Season’s Greetings

We have been very busy these past 8 weeks with the care of one of the orphans in the village. 19-year-old Amadeus suffered a car accident at the end of September this year. He had been living with Bibi Lema in the village. He struggled to give himself an education because the scarcity of both teachers and books at his government secondary school left him wanting good instruction by the end of form 4 – year 11 UK equivalent. I don’t blame the government for this although they, as in any modern country, could do more. I believe the problem lies with the demographics in Tanzania. Fully 45% of the population is 14 years and under. With a low tax-base, that leaves the older 65% struggling to support those who wish to be in school. In any country with poor infrastructure and few resources this would be a difficult challenge. To overcome the problem many people here try as best they can to send their children to private schools. By western standards this is not very expensive as there is a lot of competition. We supported Amadeus last year in such a scheme. He attended a small private school where we were assured that the teachers would do their level best for him. His accident changed all of that. In the end his injuries overwhelmed him and he passed away November 25th, 2013.
During this time and starting in August this year I conducted art classes in Lyamungo Sinde Primary School in response to the art work I brought with me to Tanzania from Roxwell Primary School in Essex, UK. I wanted the children to learn not just about art, which is not on the curriculum here but also about their own wildlife, much of which they will never see. Safaris are for the visitors. Local people rarely take the opportunity to venture out so they only know about the wildlife from others’ accounts. I chose to illustrate ‘The Big Five” for the children – lion, leopard, giraffe, hippo, rhino and to get them into painting.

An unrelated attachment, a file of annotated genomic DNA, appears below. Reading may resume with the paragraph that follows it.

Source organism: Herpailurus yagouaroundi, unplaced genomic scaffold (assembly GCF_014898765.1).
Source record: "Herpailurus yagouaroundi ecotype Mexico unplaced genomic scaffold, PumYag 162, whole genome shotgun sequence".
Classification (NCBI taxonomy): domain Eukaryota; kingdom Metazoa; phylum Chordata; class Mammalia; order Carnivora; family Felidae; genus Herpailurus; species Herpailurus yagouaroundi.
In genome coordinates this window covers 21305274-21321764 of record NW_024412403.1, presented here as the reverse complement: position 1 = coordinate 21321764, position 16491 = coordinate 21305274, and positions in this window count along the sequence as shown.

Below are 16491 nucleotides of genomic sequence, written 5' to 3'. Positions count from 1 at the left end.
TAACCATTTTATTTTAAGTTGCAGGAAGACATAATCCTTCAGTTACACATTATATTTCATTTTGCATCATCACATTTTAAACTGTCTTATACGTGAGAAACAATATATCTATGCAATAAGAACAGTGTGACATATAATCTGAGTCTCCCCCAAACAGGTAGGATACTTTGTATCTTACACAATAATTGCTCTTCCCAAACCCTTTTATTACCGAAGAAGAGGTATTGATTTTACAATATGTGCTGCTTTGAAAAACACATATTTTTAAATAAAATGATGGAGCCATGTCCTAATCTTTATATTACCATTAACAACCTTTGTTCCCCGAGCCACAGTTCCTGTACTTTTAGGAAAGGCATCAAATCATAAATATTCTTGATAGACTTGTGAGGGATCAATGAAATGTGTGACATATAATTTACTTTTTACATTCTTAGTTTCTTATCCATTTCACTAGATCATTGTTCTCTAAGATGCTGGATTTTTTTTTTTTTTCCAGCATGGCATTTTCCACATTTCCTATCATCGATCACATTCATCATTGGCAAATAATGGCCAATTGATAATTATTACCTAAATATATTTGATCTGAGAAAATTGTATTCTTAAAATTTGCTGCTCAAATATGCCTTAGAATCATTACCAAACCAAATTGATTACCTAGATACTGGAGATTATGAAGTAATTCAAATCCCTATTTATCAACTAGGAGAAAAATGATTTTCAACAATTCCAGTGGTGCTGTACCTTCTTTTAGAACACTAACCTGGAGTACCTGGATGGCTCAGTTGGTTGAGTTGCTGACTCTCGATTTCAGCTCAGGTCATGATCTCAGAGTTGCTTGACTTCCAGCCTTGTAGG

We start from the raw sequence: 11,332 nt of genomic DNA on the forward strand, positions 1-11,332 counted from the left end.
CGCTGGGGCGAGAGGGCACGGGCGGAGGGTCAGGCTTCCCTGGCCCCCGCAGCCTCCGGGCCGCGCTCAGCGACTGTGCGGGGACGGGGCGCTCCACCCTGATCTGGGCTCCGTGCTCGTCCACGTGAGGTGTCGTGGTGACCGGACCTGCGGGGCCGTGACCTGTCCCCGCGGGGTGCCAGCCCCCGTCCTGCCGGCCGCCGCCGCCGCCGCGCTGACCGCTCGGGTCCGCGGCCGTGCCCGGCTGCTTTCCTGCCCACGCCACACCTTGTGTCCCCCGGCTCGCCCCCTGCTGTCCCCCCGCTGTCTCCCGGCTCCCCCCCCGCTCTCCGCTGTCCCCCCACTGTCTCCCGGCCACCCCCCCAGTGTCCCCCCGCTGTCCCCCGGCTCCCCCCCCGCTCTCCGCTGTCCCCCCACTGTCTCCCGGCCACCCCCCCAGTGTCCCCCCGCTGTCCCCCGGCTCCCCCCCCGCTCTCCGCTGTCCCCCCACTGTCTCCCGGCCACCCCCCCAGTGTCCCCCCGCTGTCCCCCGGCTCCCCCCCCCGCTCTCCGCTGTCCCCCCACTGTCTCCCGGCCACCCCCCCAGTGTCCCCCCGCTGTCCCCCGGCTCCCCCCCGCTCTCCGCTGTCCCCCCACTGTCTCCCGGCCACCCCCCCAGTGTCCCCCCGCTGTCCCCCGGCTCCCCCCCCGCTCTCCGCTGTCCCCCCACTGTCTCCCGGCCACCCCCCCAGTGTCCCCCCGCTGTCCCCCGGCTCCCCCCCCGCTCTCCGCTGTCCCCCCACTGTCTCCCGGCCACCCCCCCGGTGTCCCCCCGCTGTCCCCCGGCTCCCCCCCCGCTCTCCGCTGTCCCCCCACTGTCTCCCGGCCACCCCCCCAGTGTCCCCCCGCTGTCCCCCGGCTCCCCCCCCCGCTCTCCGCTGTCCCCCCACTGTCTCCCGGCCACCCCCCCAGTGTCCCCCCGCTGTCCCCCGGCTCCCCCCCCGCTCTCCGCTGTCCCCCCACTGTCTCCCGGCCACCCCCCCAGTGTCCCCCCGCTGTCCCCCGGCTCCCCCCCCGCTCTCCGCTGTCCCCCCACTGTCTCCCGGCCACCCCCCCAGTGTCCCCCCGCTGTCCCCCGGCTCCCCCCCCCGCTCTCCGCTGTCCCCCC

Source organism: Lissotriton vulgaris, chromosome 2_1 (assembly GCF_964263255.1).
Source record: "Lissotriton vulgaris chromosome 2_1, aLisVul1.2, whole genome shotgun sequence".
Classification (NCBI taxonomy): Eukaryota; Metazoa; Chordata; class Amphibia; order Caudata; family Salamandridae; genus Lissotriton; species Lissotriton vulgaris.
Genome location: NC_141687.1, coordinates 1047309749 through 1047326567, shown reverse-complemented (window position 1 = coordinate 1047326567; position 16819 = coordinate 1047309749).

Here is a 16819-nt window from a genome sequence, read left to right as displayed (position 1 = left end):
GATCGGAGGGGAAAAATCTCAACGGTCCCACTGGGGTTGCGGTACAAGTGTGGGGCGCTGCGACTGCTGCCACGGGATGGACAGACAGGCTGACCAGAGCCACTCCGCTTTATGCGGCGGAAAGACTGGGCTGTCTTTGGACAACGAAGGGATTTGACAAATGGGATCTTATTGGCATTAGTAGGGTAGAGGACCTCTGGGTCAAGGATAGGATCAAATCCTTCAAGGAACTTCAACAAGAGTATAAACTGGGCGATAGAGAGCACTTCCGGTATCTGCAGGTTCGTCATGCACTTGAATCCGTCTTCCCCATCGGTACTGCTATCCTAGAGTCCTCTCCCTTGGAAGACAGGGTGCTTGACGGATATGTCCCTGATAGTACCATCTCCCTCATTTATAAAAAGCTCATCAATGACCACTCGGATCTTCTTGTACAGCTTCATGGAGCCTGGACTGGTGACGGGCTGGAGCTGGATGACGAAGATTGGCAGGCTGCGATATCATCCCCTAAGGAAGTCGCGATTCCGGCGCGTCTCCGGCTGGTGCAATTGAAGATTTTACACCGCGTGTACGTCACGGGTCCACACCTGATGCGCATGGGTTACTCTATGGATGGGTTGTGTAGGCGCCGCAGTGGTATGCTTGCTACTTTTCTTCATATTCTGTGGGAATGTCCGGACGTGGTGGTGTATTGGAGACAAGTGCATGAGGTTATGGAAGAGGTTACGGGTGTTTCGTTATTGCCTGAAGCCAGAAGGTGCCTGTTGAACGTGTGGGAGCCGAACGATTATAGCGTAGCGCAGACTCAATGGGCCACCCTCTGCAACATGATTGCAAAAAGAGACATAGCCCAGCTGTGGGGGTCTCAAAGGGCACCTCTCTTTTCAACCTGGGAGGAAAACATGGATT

lion cubs

We were fortunate to have a visit from a group of students from Francis Holland School here in London who had come on another mission but who, by special request generously brought with them the art materials we needed for this project.

As well as my art classes I have been meeting with the headteachers of the 2 other primary schools in Lyamungo Sinde. The Mwowe School, situated nearer to the Mosque and built on a plot provided by the mosque has more Muslim pupils but as with Lyamungo Sinde Primary, it does not discriminate. Both Muslims and Christians are encouraged to attend.

The 3rd school, Lyamungo Ari (standing for Agricultural Research Institute) is located on a government plot near to the coffee growers research station, TACRI (Tanzania Coffee Research Institute). As coffee is one of the agricultural mainstays of the community, TACRI is also one of the main employers.
Whereas Mwowe Primary is nearly the equivalent in size to Lyamungo Sinde, the Ari school only has 100 pupils. Altogether then, there are approximately 530 pupils at primary level in the village. My enquiries of the headteachers determined that of those 530 there are about 70 who are in the categories of real need. Collectively we determined that the children in most need fell into 3 categories:

  1. Missing both mother and father
  2. missing their mothers and therefore potentially vulnerable
  3. missing either one or the other parent and vulnerable but living with grandparent.

We felt it was important to establish these criteria as the level of general need in the village might well overwhelm the resources of a small charity such as ours.
From these deliberations I will create a list of pupils that we can help, up to the 70 identified. We have agreed that the list will be verified by the village committee so that we remain completely transparent. This was one of the conditions I insisted on at the start. The good thing about Lyamungo Sinde is that the village committee is very strong and very committed to helping the community as much as possible.
Meanwhile, back in the UK now for Christmas, I’m hoping to consolidate the twinning between L.S. Primary and Roxwell and to see about a possible dialogue between the 2 sets of pupils. More soon.